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Top 6 Home Design Styles in 2021

There are endless choices when it comes to design styles and choosing the right one for your own home can be overwhelming. Understanding each of the different types and which of them might best suit your personality is a great place to start. In this guide, we’ve gathered a list of styles that have been popular with our clients over the last few years:

Traditional

Classic and timeless, traditional design is typically neutral in color with a focus on symmetry. Historical elements and a hint of luxury are commonly found within this design style. Traditional kitchen designs often lean on rich wood-stained cabinetry but, as we move through the 2020s, neutrally painted white and gray schemes are becoming increasingly more popular. Traditional countertop choices tend to contrast those cabinetry color choices with clean lines and just a dash of texture. 

Modern

Ultra clean lines, minimalistic elements, and deliberate approaches to texture are the foundation of modern design. While traditional styles lean on symmetry, modern styles tend to lean more on asymmetry. Because of the minimalistic aspect of the modern design style, function and storage are a major priority. Modern design styles are usually made up of cool, neutral color schemes and sophisticated material choices. 

Transitional

Somewhere between traditional design and modern design lies transitional design. Transitional design combines the historical and symmetrical elements of traditional design with the deliberate texture and lighting of modern design. Separate from traditional and modern styles, transitional embraces comfort. If traditional or modern design styles are a bit too “stuffy” for your taste, a good alternative could be a transitional style instead.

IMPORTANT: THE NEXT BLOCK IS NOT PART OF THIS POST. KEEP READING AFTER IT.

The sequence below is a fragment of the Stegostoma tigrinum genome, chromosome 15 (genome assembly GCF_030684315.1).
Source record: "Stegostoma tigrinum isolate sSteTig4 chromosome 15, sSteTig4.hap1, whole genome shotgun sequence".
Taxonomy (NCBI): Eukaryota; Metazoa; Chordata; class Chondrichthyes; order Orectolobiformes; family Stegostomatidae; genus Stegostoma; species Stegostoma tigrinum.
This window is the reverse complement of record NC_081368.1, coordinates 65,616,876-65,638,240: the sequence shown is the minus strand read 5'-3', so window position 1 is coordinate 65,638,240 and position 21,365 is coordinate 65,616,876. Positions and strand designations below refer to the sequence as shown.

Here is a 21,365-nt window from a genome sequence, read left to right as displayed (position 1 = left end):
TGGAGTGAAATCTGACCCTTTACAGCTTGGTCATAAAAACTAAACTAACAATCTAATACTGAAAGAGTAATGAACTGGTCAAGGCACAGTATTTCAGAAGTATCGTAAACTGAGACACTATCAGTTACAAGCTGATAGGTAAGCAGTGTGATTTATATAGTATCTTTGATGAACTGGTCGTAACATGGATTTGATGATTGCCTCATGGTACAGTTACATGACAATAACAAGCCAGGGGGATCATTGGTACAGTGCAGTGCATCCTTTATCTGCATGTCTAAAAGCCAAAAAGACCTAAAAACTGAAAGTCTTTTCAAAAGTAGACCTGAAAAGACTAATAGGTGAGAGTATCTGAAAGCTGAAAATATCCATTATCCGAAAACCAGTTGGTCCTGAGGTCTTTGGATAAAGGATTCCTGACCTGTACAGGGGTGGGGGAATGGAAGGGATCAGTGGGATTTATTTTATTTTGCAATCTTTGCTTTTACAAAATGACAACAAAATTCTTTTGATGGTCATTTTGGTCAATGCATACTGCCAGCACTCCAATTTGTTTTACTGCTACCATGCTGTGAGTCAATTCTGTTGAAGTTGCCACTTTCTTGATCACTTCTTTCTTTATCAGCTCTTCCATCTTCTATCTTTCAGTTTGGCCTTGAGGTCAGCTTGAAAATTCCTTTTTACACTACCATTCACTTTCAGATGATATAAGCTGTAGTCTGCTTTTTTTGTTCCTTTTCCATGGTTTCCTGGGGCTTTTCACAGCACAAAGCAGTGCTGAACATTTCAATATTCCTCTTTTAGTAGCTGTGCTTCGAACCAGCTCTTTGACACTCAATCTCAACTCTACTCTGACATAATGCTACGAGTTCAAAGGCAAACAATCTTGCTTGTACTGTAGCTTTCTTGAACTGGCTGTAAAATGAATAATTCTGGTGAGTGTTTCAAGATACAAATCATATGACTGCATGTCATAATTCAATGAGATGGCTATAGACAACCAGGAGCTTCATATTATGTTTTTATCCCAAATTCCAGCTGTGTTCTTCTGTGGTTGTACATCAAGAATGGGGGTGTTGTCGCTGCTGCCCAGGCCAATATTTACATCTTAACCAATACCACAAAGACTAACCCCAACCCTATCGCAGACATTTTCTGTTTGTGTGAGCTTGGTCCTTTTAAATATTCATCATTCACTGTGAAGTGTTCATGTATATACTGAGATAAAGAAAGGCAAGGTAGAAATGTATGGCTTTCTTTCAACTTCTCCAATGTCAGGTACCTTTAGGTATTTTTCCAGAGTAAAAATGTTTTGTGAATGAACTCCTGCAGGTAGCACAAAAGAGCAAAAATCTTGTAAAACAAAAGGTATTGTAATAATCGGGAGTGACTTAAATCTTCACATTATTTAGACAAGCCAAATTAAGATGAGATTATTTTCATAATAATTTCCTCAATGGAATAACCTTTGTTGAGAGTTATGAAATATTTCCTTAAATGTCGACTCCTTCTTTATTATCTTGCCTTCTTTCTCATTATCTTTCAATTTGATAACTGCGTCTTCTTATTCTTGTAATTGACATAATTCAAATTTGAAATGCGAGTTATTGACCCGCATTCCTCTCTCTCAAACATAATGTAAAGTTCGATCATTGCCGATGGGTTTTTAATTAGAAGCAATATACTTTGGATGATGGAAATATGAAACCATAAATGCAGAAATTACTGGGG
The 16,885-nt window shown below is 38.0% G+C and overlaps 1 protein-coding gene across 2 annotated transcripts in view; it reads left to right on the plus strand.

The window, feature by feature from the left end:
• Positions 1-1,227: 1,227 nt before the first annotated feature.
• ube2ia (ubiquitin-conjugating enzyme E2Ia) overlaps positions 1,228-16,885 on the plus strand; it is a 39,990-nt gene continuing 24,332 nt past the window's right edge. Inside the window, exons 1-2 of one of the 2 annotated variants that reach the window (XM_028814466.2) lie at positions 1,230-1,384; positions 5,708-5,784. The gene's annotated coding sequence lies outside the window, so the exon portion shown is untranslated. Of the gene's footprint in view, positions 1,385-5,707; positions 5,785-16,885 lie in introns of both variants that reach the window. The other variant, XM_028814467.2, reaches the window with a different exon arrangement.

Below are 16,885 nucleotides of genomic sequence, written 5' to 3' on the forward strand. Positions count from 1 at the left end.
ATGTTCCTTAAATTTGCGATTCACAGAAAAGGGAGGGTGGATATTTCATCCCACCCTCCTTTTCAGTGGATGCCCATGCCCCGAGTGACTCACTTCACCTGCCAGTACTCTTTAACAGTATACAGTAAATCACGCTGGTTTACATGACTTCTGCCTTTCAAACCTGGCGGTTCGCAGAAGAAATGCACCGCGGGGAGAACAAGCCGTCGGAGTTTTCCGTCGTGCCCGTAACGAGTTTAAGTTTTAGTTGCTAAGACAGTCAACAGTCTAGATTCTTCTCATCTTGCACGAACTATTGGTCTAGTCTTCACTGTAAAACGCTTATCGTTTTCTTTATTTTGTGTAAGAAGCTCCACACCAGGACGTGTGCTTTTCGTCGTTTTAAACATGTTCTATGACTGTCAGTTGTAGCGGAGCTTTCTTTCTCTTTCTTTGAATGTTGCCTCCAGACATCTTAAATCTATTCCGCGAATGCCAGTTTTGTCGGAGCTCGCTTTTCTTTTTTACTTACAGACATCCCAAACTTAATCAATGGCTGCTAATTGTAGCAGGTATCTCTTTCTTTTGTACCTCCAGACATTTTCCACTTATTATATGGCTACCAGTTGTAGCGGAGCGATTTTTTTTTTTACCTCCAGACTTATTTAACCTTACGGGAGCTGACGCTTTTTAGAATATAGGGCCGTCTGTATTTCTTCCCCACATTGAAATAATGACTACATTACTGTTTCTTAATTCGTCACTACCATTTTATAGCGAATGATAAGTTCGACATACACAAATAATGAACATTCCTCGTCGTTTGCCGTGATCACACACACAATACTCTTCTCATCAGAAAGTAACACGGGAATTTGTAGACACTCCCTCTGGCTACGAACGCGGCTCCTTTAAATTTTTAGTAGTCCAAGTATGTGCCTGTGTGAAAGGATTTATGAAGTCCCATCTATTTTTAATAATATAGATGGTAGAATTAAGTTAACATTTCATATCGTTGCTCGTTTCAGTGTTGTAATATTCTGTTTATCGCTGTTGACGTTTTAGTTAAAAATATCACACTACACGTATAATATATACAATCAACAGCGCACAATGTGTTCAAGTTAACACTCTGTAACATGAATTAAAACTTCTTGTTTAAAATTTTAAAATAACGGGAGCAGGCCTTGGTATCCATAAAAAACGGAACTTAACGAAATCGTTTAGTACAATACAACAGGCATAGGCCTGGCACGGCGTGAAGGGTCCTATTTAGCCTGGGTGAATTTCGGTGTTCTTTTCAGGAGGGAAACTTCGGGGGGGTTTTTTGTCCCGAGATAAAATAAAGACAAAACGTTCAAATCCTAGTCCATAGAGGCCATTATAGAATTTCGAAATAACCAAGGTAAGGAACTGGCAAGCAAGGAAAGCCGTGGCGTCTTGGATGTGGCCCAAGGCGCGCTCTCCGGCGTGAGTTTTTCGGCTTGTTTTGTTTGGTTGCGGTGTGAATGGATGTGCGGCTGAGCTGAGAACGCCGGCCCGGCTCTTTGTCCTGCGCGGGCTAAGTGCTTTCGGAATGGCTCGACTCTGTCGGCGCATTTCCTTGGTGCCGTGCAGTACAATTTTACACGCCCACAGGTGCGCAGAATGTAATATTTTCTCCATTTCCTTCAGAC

Mid-Century Modern

Post World War II came Mid-Century Modern. Somehow, this design style was able to avoid becoming “just another trend” and, instead, it became a staple in the world of interior design and architecture. After the war ended, between the late 1940s and the early 1960s, the economy was booming, homes were being built quickly, and all eyes were on the future. In fact, the entire idea of mid-century modern (simply called “modern” at the time) was heavily influenced by the concept of futurism. It wasn’t until the 1980s that the term, “Mid Century Modern” became popular. Since then, architects and designers often use this style as inspiration in retro-futuristic design. The idea around MCM is functionality and minimalism – which is still very similar to modern as we know it today. 

Farmhouse

Thanks to HGTV and other programs of the like, “shabby chic farmhouse” styles were the talk of the 2010s – think sliding barn doors, corbels, and hand-painted antique calligraphy signs. Of course, that’s not to say that those programs coined the entire design style! Many different farmhouse or “shabby chic” trends come and go but as a concept, farmhouse design has always been (and will always be) a beautiful choice when it comes to interior design. Timeless farmhouse designs include neutral color schemes, natural brick or wood fixtures, and antique accents.  

Eclectic

It takes a very specific type of personalization to make the eclectic style work well. Typically, when it comes to interior design, matching materials and hardware is a rule. You’d think materials should always match but “eclectic” says otherwise! Eclectic design gives one the “freedom” to combine a broad range of tastes by mixing modern and vintage pieces, contrasting colors, or different building materials – There are virtually no rules. Subcategories of the eclectic genre include bohemian, glam, minimal, and sometimes even tropical. 

Your personal style is always a priority when designing your own spaces, but it can also be important to consider the style of your home, your neighborhood,  and general architecture. Note that this is not an end-all-be-all list! Professional guidance is recommended to achieve the design style that you might be after and working with an experienced design-build firm can help you make those difficult decisions.

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